• Gasland Josh Fox and Trish Adlesic A Gasland Production
  • Inside Job (Sony Pictures Classics) Charles Ferguson and Audrey Marrs A Representational Pictures Production
  • Restrepo (National Geographic Entertainment) Tim Hetherington and Sebastian Junger An Outpost Films Production
  • Waste Land Lucy Walker and Angus Aynsley (Arthouse Films) An Almega Projects Production

Best documentary short subject

  • Killing in the Name Nominees to be determined A Moxie Firecracker Films Production
  • Poster Girl Nominees to be determined A Portrayal Films Production
  • Strangers No More Karen Goodman and Kirk Simon A Simon & Goodman Picture Company Production
  • Sun Come Up Jennifer Redfearn and Tim Metzger A Sun Come Up Production
  • The Warriors of Qiugang Ruby Yang and Thomas Lennon A Thomas Lennon Films Production

Achievement in film editing

  • Black Swan (Fox Searchlight) Andrew Weisblum
  • The Fighter Paramount Pamela Martin
  • The King's Speech (The Weinstein Company) Tariq Anwar
  • 127 Hours (Fox Searchlight) Jon Harris
  • The Social Network (Sony Pictures Releasing) Angus Wall and Kirk Baxter

Best foreign language film of the year

  • Biutiful Mexico
  • Dogtooth Greece
  • In a Better World Denmark
  • Incendies Canada
  • Outside the Law (Hors-la-loi) Algeria

Achievement in makeup

  • Achievement in makeup (Sony Pictures Classics) Adrien Morot
  • The Way Back (Newmarket Films in association with Wrekin Hill Entertainment and Image Entertainment) Edouard F. Henriques, Gregory Funk and Yolanda Toussieng
  • The Wolfman (Universal) Rick Baker and Dave Elsey

Achievement in music written for motion pictures (Original score)

  • How to Train Your Dragon (Paramount) John Powell
  • Inception (Warner Bros.) Hans Zimmer
  • The King's Speech (The Weinstein Company) Alexandre Desplat
  • 127 Hours (Fox Searchlight) A.R. Rahman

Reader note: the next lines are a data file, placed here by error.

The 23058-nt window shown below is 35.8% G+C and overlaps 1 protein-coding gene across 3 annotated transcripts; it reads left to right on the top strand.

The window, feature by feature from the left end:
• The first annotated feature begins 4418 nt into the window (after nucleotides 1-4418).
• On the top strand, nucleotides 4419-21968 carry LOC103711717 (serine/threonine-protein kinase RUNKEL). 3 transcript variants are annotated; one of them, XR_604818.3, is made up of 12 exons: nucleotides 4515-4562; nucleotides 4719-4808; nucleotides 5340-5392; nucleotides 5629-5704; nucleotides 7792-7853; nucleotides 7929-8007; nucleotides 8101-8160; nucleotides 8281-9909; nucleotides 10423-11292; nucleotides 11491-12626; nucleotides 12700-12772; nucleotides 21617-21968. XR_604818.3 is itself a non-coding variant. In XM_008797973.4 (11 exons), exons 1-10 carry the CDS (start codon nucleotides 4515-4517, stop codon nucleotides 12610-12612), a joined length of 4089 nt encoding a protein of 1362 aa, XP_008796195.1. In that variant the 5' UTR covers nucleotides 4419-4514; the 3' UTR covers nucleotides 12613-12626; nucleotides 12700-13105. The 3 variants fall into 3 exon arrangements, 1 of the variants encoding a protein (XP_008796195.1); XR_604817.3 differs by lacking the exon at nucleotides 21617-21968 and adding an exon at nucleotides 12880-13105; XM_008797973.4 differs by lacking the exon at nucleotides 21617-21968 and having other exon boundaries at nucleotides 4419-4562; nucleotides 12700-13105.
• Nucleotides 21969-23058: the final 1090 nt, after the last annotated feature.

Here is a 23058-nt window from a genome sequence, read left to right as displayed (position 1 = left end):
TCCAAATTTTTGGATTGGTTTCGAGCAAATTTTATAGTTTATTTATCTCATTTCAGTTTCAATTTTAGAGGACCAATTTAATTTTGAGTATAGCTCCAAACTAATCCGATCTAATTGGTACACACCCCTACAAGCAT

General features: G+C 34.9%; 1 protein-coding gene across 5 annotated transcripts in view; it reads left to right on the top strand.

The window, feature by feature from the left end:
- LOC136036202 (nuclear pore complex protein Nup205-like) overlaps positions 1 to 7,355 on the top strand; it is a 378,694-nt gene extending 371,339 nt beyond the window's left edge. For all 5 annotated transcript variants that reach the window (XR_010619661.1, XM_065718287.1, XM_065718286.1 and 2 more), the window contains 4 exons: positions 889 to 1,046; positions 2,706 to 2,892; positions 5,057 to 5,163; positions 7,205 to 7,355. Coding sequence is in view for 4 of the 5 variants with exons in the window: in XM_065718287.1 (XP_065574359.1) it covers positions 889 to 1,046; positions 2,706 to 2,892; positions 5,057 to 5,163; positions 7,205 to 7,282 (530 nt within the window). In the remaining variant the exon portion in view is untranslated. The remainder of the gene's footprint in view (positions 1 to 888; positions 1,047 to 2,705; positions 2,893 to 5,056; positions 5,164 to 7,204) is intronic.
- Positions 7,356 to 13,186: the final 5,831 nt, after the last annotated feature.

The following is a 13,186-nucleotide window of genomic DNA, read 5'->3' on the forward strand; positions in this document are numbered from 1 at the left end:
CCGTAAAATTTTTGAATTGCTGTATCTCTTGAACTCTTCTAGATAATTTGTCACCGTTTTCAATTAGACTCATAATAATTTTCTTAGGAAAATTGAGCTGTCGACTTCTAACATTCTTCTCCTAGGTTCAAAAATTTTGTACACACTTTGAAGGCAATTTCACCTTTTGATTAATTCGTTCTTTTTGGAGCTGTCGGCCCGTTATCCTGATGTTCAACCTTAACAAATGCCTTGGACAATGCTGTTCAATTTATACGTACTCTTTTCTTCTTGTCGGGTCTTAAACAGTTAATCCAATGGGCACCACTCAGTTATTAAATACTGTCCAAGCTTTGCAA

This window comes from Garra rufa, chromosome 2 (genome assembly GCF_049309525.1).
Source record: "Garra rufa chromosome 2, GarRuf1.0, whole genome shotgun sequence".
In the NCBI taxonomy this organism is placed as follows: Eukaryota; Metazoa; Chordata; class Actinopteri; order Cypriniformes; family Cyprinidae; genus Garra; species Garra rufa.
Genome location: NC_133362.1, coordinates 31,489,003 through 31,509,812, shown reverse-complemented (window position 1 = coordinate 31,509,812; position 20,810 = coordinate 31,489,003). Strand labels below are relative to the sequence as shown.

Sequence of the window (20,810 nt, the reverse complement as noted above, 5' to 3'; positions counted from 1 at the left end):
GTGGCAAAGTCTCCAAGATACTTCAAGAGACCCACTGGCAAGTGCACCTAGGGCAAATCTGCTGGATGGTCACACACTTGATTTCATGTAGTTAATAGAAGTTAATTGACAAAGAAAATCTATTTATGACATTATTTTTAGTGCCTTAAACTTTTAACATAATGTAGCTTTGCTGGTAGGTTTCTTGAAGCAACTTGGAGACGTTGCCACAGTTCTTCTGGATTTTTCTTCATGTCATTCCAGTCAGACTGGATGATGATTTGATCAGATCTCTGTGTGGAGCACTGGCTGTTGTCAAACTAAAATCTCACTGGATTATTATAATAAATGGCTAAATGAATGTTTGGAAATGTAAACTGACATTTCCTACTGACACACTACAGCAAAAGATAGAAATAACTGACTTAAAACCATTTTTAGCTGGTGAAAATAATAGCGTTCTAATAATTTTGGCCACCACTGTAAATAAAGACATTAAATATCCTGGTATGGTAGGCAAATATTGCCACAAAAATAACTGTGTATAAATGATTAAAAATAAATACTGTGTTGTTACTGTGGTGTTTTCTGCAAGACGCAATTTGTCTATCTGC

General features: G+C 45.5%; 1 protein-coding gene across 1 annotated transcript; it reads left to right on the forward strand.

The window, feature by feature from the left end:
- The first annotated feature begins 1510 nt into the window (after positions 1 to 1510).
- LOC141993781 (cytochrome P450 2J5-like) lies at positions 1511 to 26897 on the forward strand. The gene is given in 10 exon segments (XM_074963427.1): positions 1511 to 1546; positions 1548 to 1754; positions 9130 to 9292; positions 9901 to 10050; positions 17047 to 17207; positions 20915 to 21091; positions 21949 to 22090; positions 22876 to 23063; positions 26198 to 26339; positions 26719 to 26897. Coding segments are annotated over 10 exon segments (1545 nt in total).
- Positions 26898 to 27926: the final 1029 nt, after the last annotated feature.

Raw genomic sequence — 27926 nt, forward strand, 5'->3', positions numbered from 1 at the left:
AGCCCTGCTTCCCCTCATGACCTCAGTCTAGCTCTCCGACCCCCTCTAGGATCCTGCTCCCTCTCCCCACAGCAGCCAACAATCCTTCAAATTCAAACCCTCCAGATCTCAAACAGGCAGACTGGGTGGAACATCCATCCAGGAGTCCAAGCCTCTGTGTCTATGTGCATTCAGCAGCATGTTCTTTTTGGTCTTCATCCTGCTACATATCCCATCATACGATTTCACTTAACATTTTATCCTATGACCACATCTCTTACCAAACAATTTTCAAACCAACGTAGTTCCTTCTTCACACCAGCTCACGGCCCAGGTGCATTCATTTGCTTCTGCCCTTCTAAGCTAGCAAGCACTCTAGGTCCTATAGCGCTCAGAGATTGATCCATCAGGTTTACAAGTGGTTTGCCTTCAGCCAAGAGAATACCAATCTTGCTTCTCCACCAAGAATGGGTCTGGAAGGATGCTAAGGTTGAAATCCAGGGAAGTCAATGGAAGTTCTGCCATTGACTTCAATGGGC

• The Social Network (Sony Pictures Releasing) Trent Reznor and Atticus Ross

Achievement in music written for motion pictures (Original song)

  • Coming Home from Country Strong (Sony Pictures Releasing (Screen Gems)) Music and Lyric by Tom Douglas, Troy Verges and Hillary Lindsey
  • I See the Light from Tangled (Walt Disney) Music by Alan Menken Lyric by Glenn Slater
  • If I Rise from 127 Hours (Fox Searchlight) Music by A.R. Rahman Lyric by Dido and Rollo Armstrong
  • We Belong Together from Toy Story 3 (Walt Disney) Music and Lyric by Randy Newman

Best animated short film

  • Day & Night (Walt Disney) A Pixar Animation Studios Production Teddy Newton
  • The Gruffalo A Magic Light Pictures Production Jakob Schuh and Max Lang
  • Let's Pollute A Geefwee Boedoe Production Geefwee Boedoe
  • The Lost Thing (Nick Batzias for Madman Entertainment) A Passion Pictures Australia Production Shaun Tan and Andrew Ruhemann
  • Madagascar, carnet de voyage (Madagascar, a Journey Diary) A Sacrebleu Production Bastien Dubois

Best live action short film

  • The Confession (National Film and Television School) A National Film and Television School Production Tanel Toom
  • The Crush (Network Ireland Television) A Purdy Pictures Production Michael Creagh
  • God of Love A Luke Matheny Production Luke Matheny
  • Na Wewe (Premium Films) A CUT! Production Ivan Goldschmidt
  • Wish 143 A Swing and Shift Films/Union Pictures Production Ian Barnes and Samantha Waite

Achievement in sound editing

  • Inception (Warner Bros.) Richard King
  • Toy Story 3 (Walt Disney) Tom Myers and Michael Silvers
  • Tron: Legacy (Walt Disney) Gwendolyn Yates Whittle and Addison Teague
  • True Grit (Paramount) Skip Lievsay and Craig Berkey
  • Unstoppable (20th Century Fox) Mark P. Stoeckinger

Achievement in sound mixing

  • Inception (Warner Bros.) Lora Hirschberg, Gary A. Rizzo and Ed Novick
  • The King's Speech (The Weinstein Company) Paul Hamblin, Martin Jensen and John Midgley
  • Salt (Sony Pictures Releasing) Jeffrey J. Haboush, Greg P. Russell, Scott Millan and William Sarokin
  • The Social Network (Sony Pictures Releasing) Ren Klyce, David Parker, Michael Semanick and Mark Weingarten
  • True Grit (Paramount) Skip Lievsay, Craig Berkey, Greg Orloff and Peter F. Kurland

Achievement in visual effects

  • Alice in Wonderland (Walt Disney) Ken Ralston, David Schaub, Carey Villegas and Sean Phillips
  • Harry Potter and the Deathly Hallows Part 1 (Warner Bros.) Tim Burke, John Richardson, Christian Manz and Nicolas Aithadi